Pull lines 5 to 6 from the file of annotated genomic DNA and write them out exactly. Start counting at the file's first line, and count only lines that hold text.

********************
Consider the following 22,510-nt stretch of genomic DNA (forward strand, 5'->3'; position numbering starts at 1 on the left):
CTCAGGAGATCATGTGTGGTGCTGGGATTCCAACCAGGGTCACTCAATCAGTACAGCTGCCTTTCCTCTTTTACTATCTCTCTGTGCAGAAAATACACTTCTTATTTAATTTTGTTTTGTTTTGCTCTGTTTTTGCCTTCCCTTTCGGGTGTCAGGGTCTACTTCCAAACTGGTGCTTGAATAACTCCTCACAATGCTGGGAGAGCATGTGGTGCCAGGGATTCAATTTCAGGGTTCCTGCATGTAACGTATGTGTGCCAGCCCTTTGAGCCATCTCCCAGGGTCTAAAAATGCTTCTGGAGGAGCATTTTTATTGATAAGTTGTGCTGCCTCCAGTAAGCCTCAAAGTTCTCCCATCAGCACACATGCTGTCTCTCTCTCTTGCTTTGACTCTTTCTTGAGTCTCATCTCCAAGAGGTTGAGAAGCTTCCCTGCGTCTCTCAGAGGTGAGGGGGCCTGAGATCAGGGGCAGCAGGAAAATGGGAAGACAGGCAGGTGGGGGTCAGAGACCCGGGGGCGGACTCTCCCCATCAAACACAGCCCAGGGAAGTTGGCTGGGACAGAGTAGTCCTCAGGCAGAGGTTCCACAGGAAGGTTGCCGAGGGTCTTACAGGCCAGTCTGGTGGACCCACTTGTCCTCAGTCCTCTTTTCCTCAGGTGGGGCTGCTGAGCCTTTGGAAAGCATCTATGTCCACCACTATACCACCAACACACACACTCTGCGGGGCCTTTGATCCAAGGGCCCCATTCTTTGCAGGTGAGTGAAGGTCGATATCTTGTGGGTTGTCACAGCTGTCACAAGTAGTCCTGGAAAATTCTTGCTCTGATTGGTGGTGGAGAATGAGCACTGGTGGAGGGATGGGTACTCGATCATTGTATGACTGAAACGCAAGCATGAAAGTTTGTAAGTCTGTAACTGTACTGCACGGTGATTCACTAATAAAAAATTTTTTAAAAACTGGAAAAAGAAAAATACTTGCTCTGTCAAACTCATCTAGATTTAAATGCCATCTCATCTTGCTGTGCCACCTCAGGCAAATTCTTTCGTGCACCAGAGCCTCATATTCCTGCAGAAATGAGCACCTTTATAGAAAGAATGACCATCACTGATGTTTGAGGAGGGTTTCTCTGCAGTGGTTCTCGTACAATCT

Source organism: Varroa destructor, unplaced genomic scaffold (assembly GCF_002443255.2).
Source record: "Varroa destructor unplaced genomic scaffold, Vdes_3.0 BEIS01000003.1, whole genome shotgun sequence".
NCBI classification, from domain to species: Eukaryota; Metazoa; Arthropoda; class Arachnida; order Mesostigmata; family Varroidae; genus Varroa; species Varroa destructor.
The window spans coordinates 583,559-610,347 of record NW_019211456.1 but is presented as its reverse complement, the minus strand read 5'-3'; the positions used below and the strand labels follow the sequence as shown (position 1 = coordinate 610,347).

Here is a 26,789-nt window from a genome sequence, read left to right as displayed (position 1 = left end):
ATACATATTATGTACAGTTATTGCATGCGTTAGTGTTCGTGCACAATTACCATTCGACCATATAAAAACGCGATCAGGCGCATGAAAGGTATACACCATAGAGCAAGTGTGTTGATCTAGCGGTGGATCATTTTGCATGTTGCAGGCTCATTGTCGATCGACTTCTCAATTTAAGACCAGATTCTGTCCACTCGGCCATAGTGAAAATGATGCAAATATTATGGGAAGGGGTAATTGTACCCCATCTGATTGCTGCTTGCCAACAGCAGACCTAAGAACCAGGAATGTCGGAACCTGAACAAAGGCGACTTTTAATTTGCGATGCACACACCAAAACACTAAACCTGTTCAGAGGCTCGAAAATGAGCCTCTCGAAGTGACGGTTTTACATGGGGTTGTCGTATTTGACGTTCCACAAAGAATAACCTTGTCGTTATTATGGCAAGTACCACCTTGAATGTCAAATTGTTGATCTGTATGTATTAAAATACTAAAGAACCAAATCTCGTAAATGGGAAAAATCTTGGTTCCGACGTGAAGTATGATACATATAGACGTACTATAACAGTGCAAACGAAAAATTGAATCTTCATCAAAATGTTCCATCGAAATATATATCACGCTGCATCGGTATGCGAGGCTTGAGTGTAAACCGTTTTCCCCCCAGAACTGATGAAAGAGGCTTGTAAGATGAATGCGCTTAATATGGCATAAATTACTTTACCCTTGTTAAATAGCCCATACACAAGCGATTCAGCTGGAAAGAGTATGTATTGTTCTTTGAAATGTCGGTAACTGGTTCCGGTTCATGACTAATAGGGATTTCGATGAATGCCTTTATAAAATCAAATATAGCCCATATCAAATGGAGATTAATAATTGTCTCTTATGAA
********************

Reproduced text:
NCBI classification, from domain to species: Eukaryota; Metazoa; Arthropoda; class Arachnida; order Mesostigmata; family Varroidae; genus Varroa; species Varroa destructor.
The window spans coordinates 583,559-610,347 of record NW_019211456.1 but is presented as its reverse complement, the minus strand read 5'-3'; the positions used below and the strand labels follow the sequence as shown (position 1 = coordinate 610,347).